It sounds like a bill from the early 1980s, but it’s recent, it’s live, and it might pass into law—Kansas is looking at quarantining people with HIV.
Despite the blatant violation of discrimination laws, Kansas House Bill 2183, which has already passed the state Senate, would force those living with “infectious and contagious disease” into isolation or restrict their movements in the name of public health and safety. The bill is not aimed solely at people living with HIV/AIDS, but both are explicitly mentioned.
A member of the state Senate, Marci Francisco, attempted to have the bill amended to exclude HIV/AIDS from the measure due to the disease not being spread through casual contact, as well as citing concerns about bigotry. His efforts were rejected, even though an outdated section addressing what defines tuberculosis—which can be passed through casual contact—would be removed.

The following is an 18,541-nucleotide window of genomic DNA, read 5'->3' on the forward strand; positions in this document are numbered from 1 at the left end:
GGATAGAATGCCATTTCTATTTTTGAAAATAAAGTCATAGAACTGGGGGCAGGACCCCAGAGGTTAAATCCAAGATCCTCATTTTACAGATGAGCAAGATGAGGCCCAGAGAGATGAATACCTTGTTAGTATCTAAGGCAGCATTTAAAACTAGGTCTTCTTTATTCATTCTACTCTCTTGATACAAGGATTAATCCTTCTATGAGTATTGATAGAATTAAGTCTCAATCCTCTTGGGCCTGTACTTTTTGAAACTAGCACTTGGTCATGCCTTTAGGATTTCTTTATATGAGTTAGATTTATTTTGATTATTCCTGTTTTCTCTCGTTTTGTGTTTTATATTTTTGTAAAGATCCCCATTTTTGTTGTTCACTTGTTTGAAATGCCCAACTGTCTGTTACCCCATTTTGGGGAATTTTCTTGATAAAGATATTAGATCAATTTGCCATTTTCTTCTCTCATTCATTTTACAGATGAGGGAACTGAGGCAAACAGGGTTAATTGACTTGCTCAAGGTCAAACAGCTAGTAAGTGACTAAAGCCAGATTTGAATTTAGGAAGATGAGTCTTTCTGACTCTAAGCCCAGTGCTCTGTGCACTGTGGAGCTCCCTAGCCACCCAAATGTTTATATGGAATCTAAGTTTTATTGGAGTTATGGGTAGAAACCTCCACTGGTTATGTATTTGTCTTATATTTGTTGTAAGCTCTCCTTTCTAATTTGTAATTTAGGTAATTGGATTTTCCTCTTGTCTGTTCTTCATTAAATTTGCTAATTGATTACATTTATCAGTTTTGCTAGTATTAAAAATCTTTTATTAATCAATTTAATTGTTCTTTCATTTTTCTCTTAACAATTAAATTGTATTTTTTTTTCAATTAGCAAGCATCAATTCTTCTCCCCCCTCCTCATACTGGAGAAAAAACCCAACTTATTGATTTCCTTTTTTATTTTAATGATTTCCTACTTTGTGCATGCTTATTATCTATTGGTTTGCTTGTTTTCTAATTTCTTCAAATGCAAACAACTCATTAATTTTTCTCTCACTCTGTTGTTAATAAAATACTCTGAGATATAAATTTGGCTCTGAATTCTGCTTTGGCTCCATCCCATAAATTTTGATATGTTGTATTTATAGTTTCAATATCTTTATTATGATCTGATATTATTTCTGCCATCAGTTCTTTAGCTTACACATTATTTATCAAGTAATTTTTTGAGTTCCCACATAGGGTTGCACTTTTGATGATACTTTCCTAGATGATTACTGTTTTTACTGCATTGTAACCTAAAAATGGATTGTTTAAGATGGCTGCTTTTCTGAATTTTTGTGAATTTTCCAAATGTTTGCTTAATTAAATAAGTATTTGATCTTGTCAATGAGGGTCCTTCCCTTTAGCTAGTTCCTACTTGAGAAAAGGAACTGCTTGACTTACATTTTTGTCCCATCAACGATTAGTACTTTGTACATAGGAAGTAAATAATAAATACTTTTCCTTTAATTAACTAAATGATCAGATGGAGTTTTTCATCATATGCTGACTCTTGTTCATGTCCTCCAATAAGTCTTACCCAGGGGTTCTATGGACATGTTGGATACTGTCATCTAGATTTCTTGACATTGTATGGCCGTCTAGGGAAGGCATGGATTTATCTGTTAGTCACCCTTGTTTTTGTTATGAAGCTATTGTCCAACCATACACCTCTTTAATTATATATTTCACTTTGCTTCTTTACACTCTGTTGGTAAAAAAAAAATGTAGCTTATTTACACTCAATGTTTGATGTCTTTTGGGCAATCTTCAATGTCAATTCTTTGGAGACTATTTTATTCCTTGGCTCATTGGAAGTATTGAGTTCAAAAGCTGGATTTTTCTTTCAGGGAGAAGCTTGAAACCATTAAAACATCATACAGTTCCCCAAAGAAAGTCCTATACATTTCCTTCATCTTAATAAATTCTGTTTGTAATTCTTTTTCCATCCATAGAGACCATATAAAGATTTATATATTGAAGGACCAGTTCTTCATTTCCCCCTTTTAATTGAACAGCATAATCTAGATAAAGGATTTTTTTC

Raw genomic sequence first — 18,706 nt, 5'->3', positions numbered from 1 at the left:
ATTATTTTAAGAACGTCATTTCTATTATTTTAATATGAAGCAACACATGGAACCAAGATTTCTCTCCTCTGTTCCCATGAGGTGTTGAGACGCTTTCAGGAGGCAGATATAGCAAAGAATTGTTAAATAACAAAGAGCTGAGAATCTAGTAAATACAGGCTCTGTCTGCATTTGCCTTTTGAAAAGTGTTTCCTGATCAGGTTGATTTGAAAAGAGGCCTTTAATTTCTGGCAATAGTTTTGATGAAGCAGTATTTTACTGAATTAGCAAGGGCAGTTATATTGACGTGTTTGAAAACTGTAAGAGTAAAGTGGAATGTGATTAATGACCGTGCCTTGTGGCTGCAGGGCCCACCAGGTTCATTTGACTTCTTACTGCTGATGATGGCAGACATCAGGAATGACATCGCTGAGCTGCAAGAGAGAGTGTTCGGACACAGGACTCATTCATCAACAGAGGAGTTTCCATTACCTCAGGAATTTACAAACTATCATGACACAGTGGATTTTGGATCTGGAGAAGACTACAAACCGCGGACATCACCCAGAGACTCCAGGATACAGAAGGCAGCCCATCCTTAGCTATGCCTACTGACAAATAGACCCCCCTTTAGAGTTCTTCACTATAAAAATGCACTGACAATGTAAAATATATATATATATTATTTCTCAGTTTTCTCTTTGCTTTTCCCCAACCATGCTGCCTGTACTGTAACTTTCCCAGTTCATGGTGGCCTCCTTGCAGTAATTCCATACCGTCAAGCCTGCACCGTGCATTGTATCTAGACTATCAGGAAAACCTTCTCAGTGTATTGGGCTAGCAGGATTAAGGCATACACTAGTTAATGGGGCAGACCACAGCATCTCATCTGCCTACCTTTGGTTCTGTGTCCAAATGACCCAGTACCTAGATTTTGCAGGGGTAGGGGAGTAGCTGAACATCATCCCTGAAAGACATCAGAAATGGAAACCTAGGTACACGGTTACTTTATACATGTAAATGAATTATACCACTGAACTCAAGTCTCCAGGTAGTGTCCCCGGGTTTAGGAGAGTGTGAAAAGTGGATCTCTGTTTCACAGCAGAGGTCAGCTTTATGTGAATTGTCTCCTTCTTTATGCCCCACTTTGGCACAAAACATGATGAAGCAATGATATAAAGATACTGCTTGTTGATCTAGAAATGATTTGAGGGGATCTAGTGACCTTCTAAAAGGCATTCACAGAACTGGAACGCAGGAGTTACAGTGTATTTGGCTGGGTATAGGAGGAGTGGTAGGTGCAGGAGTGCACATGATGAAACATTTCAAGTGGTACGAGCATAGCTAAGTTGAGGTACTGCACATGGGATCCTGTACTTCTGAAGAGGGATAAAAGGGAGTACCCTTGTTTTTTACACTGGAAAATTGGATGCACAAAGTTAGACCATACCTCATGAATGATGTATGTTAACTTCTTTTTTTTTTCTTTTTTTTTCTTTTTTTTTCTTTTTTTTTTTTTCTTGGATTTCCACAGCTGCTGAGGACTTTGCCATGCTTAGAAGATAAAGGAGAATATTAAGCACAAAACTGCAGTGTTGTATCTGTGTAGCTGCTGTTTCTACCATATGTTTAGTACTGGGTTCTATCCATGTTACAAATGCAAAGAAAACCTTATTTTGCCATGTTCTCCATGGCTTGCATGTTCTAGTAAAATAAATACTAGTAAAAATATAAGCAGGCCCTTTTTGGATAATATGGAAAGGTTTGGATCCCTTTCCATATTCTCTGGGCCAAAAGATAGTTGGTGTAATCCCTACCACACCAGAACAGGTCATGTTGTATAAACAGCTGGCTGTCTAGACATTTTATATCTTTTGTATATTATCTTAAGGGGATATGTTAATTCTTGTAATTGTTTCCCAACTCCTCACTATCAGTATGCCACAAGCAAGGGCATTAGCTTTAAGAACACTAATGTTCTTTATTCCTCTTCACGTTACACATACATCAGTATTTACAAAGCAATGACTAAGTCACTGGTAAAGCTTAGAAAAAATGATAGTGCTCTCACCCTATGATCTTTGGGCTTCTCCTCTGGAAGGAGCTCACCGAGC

Activists denounced the bill as a throwback to the early days of the AIDS epidemic, when it was very poorly understood, not yet treatable, and an automatic death sentence. The original intent of Bill 2183 was to allow medical responders exposed to a patient’s bodily fluids to have them tested without first needing a court order, but it was then amended to add the language regarding mandated isolation.
“Stigma and discrimination are two key drivers of new HIV infections in the United States,” said spokesperson for the San Francisco AIDS Foundation, Ryan McKeel, in an interview with 429Magazine. “This legislation significantly undermines the efforts of HIV/AIDS advocates across the nation to eliminate the harmful impacts of stigma and discrimination. Bills such as this didn’t make sense in the early 1980s, when the virus was first discovered, and they certainly don’t make sense in 2013.”
The US Department of Justice ruled discrimination against HIV/AIDS patients illegal in 1988; that same year, Kansas passed a law banning them from being quarantined. Despite some groups calling for it in the mid to late 1980s, mandatory isolation protocols for the HIV-positive were never established in the United States.